The bulletin board system allows an individual to download large amounts of pornographic and elicit material, which in turn allows a user to redistribute the material to friends, acquaintances, or through newsgroups, such as those in the alt.binaries category. In this manner, the individual not only experiences the effects of increasing exposure to pornography, but may in fact become a pornographer himself by redistributing the materials to others. It is also estimated that 71% of Usenet pornography comes from commercial "adult" bulletin board services. The market leader among "adult" BBS, Amateur Action BBS, relies on three methods to service its clientele: a) power imbalance and disproportionate representation of women in acts which may be considered degrading; b) deceptive marketing; and c) exploitation of children. The fear with "adult" or pornographic BBS is that these materials effect the individual aversely, changing the individual's perception and regard of deviant or socially undesirable behavior, such as pedophilia, loss of respect for women, and desensitization to violence.

There have been a number of studies done on the documented effects of easy access to pornography. One such study, the "Effect of Easy Availability of Pornography on the Incidence of Sex Crimes: The Danish Experience", done in 1973 by B. Kutchinsky after the legalization of sexually explicit material by the Danish government found that there was actually a "drop in criminal sexual offenses, particularly in child molestation." In Int. J. Law Psych. 26: 47-64, Kutchinsky also reviewed similar evidence in three other societies "where pornography is readily available (Germany, Sweden and the U.S.), and reached the same conclusions."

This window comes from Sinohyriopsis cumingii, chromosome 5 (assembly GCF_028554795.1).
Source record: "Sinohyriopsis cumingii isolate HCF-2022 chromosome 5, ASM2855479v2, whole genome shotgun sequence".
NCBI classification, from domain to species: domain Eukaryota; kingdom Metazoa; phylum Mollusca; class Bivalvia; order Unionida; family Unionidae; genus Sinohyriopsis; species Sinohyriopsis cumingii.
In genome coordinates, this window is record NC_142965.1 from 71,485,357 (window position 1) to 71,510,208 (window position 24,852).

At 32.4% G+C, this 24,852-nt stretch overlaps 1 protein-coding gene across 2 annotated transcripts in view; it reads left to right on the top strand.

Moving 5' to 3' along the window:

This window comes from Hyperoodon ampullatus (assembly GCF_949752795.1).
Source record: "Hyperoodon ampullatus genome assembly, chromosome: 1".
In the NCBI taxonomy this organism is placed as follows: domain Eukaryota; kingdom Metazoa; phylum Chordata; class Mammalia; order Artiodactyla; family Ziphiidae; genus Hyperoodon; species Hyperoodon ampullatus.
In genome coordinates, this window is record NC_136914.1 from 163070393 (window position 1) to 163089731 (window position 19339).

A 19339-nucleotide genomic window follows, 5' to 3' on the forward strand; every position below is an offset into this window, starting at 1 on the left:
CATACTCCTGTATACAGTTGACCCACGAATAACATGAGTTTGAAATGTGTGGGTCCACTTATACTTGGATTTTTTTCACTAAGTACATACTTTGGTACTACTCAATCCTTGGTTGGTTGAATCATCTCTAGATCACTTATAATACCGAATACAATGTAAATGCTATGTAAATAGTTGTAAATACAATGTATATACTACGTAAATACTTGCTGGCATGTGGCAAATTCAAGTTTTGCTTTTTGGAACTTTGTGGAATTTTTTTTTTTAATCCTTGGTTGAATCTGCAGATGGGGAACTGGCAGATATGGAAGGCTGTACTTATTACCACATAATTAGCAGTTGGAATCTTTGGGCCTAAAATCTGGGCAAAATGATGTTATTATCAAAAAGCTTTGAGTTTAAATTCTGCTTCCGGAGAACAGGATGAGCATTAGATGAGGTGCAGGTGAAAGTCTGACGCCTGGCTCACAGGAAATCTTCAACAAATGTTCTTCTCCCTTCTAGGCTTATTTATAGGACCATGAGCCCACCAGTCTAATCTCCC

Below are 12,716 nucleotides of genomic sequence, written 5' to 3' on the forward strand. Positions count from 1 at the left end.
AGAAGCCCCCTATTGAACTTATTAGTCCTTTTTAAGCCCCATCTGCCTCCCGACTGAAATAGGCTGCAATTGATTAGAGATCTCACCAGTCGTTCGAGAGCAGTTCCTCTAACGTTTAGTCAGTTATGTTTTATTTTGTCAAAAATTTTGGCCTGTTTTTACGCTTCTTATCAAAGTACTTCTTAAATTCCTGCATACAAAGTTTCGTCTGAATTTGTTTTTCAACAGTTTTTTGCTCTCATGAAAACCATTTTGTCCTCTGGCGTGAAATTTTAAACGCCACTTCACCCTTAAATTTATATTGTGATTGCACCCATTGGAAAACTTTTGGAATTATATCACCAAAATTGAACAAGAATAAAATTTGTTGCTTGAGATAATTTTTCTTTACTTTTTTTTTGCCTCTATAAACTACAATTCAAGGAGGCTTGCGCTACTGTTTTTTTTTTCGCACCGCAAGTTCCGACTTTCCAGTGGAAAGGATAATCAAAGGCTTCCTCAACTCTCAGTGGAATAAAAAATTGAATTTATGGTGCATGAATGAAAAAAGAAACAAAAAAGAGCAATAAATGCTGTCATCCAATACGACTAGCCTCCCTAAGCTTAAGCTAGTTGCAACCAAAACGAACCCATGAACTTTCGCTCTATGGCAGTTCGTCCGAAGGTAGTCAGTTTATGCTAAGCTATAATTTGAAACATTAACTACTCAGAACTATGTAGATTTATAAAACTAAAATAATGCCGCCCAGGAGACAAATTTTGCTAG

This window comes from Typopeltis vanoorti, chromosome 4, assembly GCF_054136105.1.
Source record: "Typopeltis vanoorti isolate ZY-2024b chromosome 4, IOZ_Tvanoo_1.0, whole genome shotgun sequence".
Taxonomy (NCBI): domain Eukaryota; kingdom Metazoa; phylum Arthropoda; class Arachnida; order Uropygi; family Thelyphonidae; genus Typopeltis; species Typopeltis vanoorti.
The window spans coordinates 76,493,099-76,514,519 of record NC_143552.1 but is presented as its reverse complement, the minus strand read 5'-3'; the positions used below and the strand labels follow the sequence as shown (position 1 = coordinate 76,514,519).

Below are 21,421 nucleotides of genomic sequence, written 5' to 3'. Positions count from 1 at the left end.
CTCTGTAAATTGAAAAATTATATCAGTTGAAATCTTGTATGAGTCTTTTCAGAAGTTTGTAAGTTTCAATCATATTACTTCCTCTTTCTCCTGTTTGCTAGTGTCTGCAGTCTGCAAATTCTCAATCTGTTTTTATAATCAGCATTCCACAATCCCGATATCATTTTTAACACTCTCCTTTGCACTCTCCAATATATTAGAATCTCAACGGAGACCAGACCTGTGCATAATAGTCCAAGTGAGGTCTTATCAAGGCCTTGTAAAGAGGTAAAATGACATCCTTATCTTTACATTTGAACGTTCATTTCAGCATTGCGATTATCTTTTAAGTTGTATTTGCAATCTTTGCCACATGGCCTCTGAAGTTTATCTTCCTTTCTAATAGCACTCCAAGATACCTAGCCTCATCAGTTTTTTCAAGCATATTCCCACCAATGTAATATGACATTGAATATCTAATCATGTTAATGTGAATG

Baron in L.J. Sex Res. 1990 27:363-380 compared "the circulation rates of softcore porn magazines against gender-equality statistics in all 50 states. Baron figured that the findings would show that in states where women had low gender equality (in other words, states where women are considered second-class citizens), circulation rates for porn magazines would run high." However, Baron's results were the opposite: states with the highest gender equality had the highest circulation distribution.

While both of the above studies indicate that pornography is not strongly correlated with either crime or perceptions of gender, this is more likely due to the fact that the effects of easily accessible pornography is difficult to detect. The Internet, especially Usenet and BBS services promote a strong sense of privacy for the individual to have an environment to explore sexuality. In many cases, the individual is allowed to pursue and explore sexuality in a moral vacuum, where his or her actions do not affect any other person. However, the pornography indelibly makes an impression on the mental state of the user. This can occur both in the value system of the individual and in the perspective of the individual towards specific actions and behaviors. In either case, this mental change must eventually be translated to a physical change when the individual is forced to interact with people. Problems occur as images seen in pornography seem to relate to real-life experiences; the individual begins to confuse fantasy with reality, resulting in a dangerous potential for deviant behavior, which may or may not be harmful to others.